Match of the day and ignorant/lazy punditry. It's about time we weighed in with our two penneth. This is IBWM. This is Iain Macintosh.
Poor old Alan Shearer. If it hadn’t have been for that pesky social networking, he’d have gotten away with it. Fifteen years ago, bone-headed statements could be uttered on late night live television and, unless someone influential had the video recorder primed and ready, they would slip away into the ether, forgotten forever. Not anymore. Within seconds of the not-entirely-surprising revelation that Shearer can’t tell his Ben Arfa from his Gamiero, the Twitter fail-whale was going belly-up and Facebook hate groups were rising like Amish barns.
With one sweeping statement, Shearer blew apart the floodgates, already straining after a World Cup that the BBC managed to dissect with all the enthusiasm of a fat child at Sports Day. Last summer, the MOTD producers took a pass on pre-match analysis and instead deployed D-list presenters into the heart of Soweto to blow vuvuzuelas at startled locals. Alan Hansen was visibly infuriated at the idea of discussing Algeria against Slovenia on his birthday. Mark Lawrenson seemed entirely unaware of who anyone on the pitch actually was and made jokes to hide his fear, like someone’s slightly dotty mother taking a token interest. In contrast, Shearer’s assorted inanities were, like Emmanuel Adebayor’s phone and Garth Crooks’ flop sweat, just part of the white noise. But now, thanks to Ben Arfa-gate, everything is up for debate. Just what exactly is ‘Match of the Day’ for?
In the aftermath of such mouth-breathing buffoonery, there is a natural temptation to run screaming in the other direction, to seek out the highbrow and rid the palate of dumbed-down swill. To choose James Richardson over Gary Lineker. To yearn for sensible debate, expertise, and for ’Lawro’ to be sealed into a barrel and pushed out into the Atlantic. Some even dared to suggest that perhaps footballers, men who neglected education in favour of football, might not be the finest analysts of an increasingly complex industry. All entirely understandable points. But all wrong.
‘Match of the Day’ is the flagship of the BBC’s football coverage. It caters to a wide audience, many of whom are occasional, fair-weather, there’s-not-much-else-on-is-there, viewers. There are hundreds of thousands of people out there whose interest in football starts and ends with their own team and whose wider knowledge would barely be enough to fuel a primary school essay. It’s an audience that the BBC cannot be blamed for trying to serve. Nevertheless, a line was crossed on Saturday night.
In any other genre of broadcasting, Shearer’s idiocy would be a sackable offence. If Andrew Marr admitted that he knew nothing of Diane Abbot, if Nigella Lawson went blank at the mention of chorizo, if Simon Schama confessed that he was bit rusty on ‘that whole Armada thing’, their careers would end in an instant. Hatem Ben Arfa is not some new up-and-coming starlet, known only to a handful of scouts and well-connected local hacks. He’s been playing top level European football for six years, he’s been linked with numerous English clubs and, as Tom Williams pointed out, it would have taken 15 minutes on a laptop to learn all about him. Even if Shearer didn’t know anything when he arrived, it was inexcusable not to find out something in the five hours that lay between his wonder-goal and the live broadcast.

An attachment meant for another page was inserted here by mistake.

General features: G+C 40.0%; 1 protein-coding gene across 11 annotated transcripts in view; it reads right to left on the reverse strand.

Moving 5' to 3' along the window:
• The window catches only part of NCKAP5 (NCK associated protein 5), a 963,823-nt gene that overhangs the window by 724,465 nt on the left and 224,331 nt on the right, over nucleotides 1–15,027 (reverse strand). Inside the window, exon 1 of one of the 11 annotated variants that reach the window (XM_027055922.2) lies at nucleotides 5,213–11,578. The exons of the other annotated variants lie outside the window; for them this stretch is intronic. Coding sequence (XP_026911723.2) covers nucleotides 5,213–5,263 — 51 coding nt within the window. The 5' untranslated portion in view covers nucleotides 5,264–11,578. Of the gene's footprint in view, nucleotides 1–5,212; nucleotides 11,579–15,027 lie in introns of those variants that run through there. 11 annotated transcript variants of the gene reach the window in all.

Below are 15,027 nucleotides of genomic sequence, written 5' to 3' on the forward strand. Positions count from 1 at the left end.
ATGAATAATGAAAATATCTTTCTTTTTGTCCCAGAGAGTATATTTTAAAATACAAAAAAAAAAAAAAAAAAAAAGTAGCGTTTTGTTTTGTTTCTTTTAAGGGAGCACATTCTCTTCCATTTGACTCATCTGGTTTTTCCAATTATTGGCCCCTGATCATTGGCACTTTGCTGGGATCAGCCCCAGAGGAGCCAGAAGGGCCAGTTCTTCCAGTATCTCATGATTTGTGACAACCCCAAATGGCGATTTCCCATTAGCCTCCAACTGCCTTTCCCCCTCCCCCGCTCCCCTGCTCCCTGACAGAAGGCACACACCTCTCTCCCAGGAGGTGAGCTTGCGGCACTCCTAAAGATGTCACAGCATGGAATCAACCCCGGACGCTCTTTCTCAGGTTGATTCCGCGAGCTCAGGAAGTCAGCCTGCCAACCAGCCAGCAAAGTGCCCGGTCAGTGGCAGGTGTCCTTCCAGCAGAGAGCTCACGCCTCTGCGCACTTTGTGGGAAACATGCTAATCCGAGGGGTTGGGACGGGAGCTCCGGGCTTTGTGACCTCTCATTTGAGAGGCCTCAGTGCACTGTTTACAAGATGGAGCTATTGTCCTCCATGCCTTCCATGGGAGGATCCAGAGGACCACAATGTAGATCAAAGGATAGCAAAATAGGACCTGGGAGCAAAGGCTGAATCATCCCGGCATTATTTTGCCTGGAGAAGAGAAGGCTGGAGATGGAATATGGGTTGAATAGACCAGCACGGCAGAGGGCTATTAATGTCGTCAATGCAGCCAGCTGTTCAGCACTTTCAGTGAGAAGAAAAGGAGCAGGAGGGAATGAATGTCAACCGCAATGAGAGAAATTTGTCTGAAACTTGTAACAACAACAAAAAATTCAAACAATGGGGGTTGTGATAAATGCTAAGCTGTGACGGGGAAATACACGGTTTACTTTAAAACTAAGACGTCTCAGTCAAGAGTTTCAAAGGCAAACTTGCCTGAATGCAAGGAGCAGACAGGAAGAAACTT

But should we really go the other way? Is it wise to change the nation’s favourite post-pub show into something more cerebral? I admire the work of Jonathan Wilson more than most, but I don’t think my feeble brain could take his arrows and diagrams at 11pm on a Saturday night after six pints of Old Frisky and a bun full of offal. Likewise, with the greatest of respect to the leviathans of my industry, there isn’t enough Old Frisky in the pipes to make the sight of Brian Woolnough acceptable in my front room. At that time of a weekend I, like Tony Adams before me, just want to get on with the football and then get to bed without wetting myself.
I’m all for having a more advanced, ambitious football show, even on the national broadcaster. Lord knows today’s fans are more intelligent, more astute and more discerning than ever before. I’d happily tune in and watch good journalists, insiders, broadcasters and supporters go balls-deep on the pressing issues. But that doesn’t mean that everyone feels the same way. Perhaps instead of always going down the scale when an opportunity presents itself, giving us the worryingly Masonic ‘MOTD2’ or red button commentary from Chris Moyles and Comedy Dave, the BBC could go the other way?
All that I ask of MOTD, and all that anyone should ask, is that its producers show us a bit of respect. It’s not like ITV, we can’t switch off and hammer their advertising rates. Besides, they know full well that we’d watch Oprah Winfrey’s channel if it had highlights on it. That’s no reason to take the piss though. A lot of ink comes off the pages of ‘World Soccer‘, but I don’t see any of it on Shearer’s fingers.
‘Match of the Day’ isn’t irretrievably lost, it just needs to brush its hair, have a shave and pull its finger out. It needs to know more than the average viewer. It doesn’t necessarily need to demonstrate how much it knows, but it needs to have the information to hand just in case. If Shearer doesn’t like that idea, if he doesn’t want the hassle of trying to keep up with the global game, then he should step aside. There’s plenty of people out there who would do his job in a heartbeat.
Iain Macintosh is the UK Football Correspondent for The New Paper (Singapore). You can follow him on Twitter (@iainmacintosh).
Header image credit goes fully to Ben Sutherland.